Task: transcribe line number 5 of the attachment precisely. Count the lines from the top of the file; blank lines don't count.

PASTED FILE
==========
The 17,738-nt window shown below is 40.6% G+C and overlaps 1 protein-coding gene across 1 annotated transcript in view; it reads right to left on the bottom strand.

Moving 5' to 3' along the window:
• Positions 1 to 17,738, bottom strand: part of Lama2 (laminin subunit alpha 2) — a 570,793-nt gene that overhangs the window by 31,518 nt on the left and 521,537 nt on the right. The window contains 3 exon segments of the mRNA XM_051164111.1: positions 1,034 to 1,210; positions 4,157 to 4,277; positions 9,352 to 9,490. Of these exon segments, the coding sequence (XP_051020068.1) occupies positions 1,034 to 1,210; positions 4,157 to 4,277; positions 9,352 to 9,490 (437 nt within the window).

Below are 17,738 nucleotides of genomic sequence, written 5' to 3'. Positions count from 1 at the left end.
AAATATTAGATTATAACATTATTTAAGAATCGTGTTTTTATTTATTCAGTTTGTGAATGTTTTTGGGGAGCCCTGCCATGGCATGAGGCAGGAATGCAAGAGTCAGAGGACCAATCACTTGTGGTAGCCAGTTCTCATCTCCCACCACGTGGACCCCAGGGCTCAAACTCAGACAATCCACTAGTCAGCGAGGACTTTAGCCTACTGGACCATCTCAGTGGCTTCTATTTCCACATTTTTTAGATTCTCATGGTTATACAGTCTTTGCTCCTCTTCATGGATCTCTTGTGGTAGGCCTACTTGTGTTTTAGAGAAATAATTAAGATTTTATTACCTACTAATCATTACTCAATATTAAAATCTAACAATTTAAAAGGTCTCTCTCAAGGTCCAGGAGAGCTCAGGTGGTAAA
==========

AAATATTAGATTATAACATTATTTAAGAATCGTGTTTTTATTTATTCAGTTTGTGAATGTTTTTGGGGAGCCCTGCCATGGCATGAGGCAGGAATGCAAGAGTCAGAGGACCAATCACTTGTGGTAGCCAGTTCTCATCTCCCACCACGTGGACCCCAGGGCTCAAACTCAGACAATCCACTAGTCAGCGAGGACTTTAGCCTACTGGACCATCTCAGTGGCTTCTATTTCCACATTTTTTAGATTCTCATGGTTATACAGTCTTTGCTCCTCTTCATGGATCTCTTGTGGTAGGCCTACTTGTGTTTTAGAGAAATAATTAAGATTTTATTACCTACTAATCATTACTCAATATTAAAATCTAACAATTTAAAAGGTCTCTCTCAAGGTCCAGGAGAGCTCAGGTGGTAAA